This underscores the dual role of diversity

Firstly, diverse backgrounds and cognitive styles can help unearth issues that might be lost in homogenous group-think. Secondly, the presence of non-experts has the effect of slowing things down and bringing up challenges to consensus amongst insiders. While this might at times feel unnatural, uncomfortable or unnecessary, deliberately designed diversity is invaluable from the perspective of risk governance.

Malcom Gladwell, in his book “Outliers“, points out the importance of allowing constructive conflict in the cockpit to reduce the risk of plane crashes. Risk committees in banks can also experiment with designing approval processes in a manner that sweeps across all perspectives. For example, a version of Edward de Bono’s Six Thinking Hats (where each hat separately represents the perspectives of overview, facts, optimism, pessimism, creativity, and emotions) can be more effective in surfacing risk issues than more standard ways of conducting meetings.

Diversity is an explicit requirement of governance codes around the world. Singapore’s MAS requires that banks have an explicit policy around diversity and periodic reporting on how they are performing against that policy. In the UK, the “30 per cent club” was launched a few years ago. It is a voluntary statement of intent to have women make up at least 30 per cent of the top listed companies.

As of June 2018, FTSE 100 companies already have 29 per cent female directors against 12.5 per cent in 2011. The proportion is lower in Singapore, although it has been rising in recent years. According to the Diversity Action Committee, among the largest 100 listed companies in Singapore, women accounted for 14.7 per cent of the directorships in June 2018 against 12.2 per cent a year earlier.

Gender inclusion is a necessary condition for diversity. With real intent and deliberate action (for example, by simply avoiding all-male panels in professional conferences), we can collectively move the needle. This is not just the right thing to do. It is a stepping stone towards better governance.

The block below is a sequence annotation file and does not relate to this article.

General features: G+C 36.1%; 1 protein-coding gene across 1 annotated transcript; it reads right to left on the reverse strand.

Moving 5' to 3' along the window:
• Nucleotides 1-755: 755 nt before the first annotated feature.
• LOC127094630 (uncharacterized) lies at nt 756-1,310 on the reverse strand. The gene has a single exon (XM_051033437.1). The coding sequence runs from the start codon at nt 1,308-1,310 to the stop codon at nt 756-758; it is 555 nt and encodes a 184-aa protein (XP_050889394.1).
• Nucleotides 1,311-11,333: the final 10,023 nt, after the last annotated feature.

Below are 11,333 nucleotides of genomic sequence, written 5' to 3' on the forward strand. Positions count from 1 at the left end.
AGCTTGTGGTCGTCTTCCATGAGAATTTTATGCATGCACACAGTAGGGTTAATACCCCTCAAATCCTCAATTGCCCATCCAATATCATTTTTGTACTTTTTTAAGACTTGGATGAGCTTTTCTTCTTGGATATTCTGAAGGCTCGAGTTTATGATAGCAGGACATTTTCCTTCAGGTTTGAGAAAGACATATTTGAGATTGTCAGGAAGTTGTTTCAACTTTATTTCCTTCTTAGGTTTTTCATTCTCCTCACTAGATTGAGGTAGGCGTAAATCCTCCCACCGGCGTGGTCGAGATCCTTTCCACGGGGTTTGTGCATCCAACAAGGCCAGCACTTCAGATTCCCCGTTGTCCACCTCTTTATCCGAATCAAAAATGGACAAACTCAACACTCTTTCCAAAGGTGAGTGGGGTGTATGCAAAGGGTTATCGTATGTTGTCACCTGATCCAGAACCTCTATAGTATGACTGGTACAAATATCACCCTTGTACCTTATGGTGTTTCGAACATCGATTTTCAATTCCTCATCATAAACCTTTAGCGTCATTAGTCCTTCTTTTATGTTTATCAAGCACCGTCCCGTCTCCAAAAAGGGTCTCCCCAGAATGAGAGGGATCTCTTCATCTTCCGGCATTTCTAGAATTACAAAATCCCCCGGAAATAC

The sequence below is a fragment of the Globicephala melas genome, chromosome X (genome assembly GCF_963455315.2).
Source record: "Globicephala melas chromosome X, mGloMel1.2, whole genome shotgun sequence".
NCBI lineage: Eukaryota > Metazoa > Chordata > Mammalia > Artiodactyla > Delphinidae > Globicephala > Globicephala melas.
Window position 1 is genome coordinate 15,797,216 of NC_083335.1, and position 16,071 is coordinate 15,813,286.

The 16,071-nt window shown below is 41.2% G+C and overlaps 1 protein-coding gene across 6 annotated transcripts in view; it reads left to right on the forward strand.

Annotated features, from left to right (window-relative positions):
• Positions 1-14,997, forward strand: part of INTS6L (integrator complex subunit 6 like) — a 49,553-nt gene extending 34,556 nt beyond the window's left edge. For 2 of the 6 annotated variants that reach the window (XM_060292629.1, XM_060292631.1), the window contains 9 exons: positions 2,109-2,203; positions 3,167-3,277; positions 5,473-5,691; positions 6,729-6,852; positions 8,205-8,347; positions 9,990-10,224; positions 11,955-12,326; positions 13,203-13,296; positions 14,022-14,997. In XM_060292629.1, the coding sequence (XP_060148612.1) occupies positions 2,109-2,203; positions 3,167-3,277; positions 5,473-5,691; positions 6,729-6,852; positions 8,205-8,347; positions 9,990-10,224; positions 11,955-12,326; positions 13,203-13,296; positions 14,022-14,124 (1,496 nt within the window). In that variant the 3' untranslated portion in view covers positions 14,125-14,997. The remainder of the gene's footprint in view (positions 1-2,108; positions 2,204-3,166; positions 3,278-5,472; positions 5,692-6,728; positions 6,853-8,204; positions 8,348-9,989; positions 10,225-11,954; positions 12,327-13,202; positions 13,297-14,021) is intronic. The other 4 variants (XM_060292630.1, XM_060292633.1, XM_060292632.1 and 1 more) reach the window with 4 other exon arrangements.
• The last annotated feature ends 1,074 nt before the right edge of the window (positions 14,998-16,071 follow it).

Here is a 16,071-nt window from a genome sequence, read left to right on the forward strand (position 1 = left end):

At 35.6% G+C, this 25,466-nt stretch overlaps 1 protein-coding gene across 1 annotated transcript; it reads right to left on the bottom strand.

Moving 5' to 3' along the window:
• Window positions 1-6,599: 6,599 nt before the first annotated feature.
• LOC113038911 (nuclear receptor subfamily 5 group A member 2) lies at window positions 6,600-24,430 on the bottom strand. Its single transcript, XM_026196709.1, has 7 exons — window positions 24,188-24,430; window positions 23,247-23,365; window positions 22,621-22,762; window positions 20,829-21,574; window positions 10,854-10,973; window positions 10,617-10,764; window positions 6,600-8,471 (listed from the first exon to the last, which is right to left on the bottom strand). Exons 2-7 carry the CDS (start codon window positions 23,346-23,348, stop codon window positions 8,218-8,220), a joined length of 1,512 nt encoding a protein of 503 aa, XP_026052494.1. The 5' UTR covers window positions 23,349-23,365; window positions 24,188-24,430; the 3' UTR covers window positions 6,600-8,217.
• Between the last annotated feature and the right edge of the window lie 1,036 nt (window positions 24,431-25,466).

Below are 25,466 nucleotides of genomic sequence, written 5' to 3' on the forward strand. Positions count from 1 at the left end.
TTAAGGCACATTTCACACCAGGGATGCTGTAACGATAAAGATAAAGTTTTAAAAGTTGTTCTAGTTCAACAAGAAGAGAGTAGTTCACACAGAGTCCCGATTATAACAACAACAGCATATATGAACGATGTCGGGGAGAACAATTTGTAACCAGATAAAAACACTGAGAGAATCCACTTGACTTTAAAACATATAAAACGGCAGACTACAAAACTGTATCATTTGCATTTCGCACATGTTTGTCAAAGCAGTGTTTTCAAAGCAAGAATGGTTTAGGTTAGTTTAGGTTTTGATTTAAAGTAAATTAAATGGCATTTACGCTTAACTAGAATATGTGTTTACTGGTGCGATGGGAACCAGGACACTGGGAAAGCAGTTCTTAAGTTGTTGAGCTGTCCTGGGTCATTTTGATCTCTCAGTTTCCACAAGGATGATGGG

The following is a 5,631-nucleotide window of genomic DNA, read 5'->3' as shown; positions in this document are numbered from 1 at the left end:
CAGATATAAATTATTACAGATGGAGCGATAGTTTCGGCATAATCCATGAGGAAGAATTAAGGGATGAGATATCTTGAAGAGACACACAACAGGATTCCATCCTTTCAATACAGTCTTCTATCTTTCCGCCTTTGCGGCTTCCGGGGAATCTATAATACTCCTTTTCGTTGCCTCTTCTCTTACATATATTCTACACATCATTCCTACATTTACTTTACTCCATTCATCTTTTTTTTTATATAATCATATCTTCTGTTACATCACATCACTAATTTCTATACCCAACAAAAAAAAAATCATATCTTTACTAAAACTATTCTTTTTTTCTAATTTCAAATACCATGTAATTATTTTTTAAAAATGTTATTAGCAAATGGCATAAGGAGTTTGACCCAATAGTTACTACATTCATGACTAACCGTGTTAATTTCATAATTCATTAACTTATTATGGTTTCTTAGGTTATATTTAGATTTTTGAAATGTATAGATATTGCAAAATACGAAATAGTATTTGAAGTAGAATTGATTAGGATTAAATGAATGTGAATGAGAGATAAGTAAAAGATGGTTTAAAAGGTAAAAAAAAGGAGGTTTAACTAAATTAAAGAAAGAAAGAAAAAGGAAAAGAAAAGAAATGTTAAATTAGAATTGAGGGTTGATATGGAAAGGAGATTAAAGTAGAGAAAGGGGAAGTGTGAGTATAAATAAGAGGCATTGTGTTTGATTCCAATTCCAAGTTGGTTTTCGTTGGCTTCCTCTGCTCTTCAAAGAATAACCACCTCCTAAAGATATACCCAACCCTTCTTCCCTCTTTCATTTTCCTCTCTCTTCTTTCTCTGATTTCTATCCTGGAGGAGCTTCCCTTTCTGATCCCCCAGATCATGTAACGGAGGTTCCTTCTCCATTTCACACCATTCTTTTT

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Notes:

  • The post gives the views of its author, not the position of LSE Business Review or the London School of Economics.
  • Featured image credit: Photo by IIP Photo Archive, under a CC-BY-2.0 licence
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Lutfey Siddiqi is a visiting professor-in-practice at LSE’s Centre for International Studies. He is also an adjunct professor at the National University of Singapore’s Risk Management Institute (RMI), having been a part-time member of the faculty since its inception. Previously a Managing Director and member of the global executive committee for foreign exchange, rates and credit at UBS investment bank, Lutfey is a member of the World Economic Forum Council on Financing and Infrastructure, the Bretton Woods Committee, the advisory board of the Systemic Risk Centre at LSE and of the Official Monetary and Financial Institutions Forum (OMFIF), the forum for central banks.